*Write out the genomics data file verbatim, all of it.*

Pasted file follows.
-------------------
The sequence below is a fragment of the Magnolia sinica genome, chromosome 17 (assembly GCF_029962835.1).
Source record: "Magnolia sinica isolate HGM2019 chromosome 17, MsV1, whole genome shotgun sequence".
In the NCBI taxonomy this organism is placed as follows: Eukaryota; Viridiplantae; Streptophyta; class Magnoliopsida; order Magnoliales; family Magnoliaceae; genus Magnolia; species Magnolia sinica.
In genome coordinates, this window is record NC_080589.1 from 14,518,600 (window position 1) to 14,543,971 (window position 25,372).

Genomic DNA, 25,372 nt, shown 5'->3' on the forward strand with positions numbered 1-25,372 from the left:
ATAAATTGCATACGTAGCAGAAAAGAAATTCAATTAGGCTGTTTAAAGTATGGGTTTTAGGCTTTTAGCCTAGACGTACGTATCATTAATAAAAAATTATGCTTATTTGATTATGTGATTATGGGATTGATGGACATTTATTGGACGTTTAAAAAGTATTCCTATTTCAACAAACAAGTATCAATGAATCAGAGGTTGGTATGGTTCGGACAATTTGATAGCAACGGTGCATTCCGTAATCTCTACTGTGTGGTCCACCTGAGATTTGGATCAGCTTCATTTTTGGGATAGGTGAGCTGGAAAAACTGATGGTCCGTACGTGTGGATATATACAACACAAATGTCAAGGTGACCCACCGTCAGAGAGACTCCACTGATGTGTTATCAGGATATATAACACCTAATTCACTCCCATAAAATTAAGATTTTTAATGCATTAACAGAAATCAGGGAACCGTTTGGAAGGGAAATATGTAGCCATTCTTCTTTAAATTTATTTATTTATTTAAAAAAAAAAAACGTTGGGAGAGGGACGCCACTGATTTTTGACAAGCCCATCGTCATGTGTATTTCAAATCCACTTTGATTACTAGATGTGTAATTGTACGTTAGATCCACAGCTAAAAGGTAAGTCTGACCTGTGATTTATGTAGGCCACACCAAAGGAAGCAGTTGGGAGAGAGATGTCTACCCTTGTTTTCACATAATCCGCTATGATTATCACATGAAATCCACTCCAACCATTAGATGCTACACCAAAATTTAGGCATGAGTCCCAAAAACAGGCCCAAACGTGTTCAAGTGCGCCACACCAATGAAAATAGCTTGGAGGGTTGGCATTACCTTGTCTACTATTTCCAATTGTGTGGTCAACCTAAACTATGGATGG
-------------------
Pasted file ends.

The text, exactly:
The sequence below is a fragment of the Magnolia sinica genome, chromosome 17 (assembly GCF_029962835.1).
Source record: "Magnolia sinica isolate HGM2019 chromosome 17, MsV1, whole genome shotgun sequence".
In the NCBI taxonomy this organism is placed as follows: Eukaryota; Viridiplantae; Streptophyta; class Magnoliopsida; order Magnoliales; family Magnoliaceae; genus Magnolia; species Magnolia sinica.
In genome coordinates, this window is record NC_080589.1 from 14,518,600 (window position 1) to 14,543,971 (window position 25,372).

Genomic DNA, 25,372 nt, shown 5'->3' on the forward strand with positions numbered 1-25,372 from the left:
ATAAATTGCATACGTAGCAGAAAAGAAATTCAATTAGGCTGTTTAAAGTATGGGTTTTAGGCTTTTAGCCTAGACGTACGTATCATTAATAAAAAATTATGCTTATTTGATTATGTGATTATGGGATTGATGGACATTTATTGGACGTTTAAAAAGTATTCCTATTTCAACAAACAAGTATCAATGAATCAGAGGTTGGTATGGTTCGGACAATTTGATAGCAACGGTGCATTCCGTAATCTCTACTGTGTGGTCCACCTGAGATTTGGATCAGCTTCATTTTTGGGATAGGTGAGCTGGAAAAACTGATGGTCCGTACGTGTGGATATATACAACACAAATGTCAAGGTGACCCACCGTCAGAGAGACTCCACTGATGTGTTATCAGGATATATAACACCTAATTCACTCCCATAAAATTAAGATTTTTAATGCATTAACAGAAATCAGGGAACCGTTTGGAAGGGAAATATGTAGCCATTCTTCTTTAAATTTATTTATTTATTTAAAAAAAAAAAACGTTGGGAGAGGGACGCCACTGATTTTTGACAAGCCCATCGTCATGTGTATTTCAAATCCACTTTGATTACTAGATGTGTAATTGTACGTTAGATCCACAGCTAAAAGGTAAGTCTGACCTGTGATTTATGTAGGCCACACCAAAGGAAGCAGTTGGGAGAGAGATGTCTACCCTTGTTTTCACATAATCCGCTATGATTATCACATGAAATCCACTCCAACCATTAGATGCTACACCAAAATTTAGGCATGAGTCCCAAAAACAGGCCCAAACGTGTTCAAGTGCGCCACACCAATGAAAATAGCTTGGAGGGTTGGCATTACCTTGTCTACTATTTCCAATTGTGTGGTCAACCTAAACTATGGATGG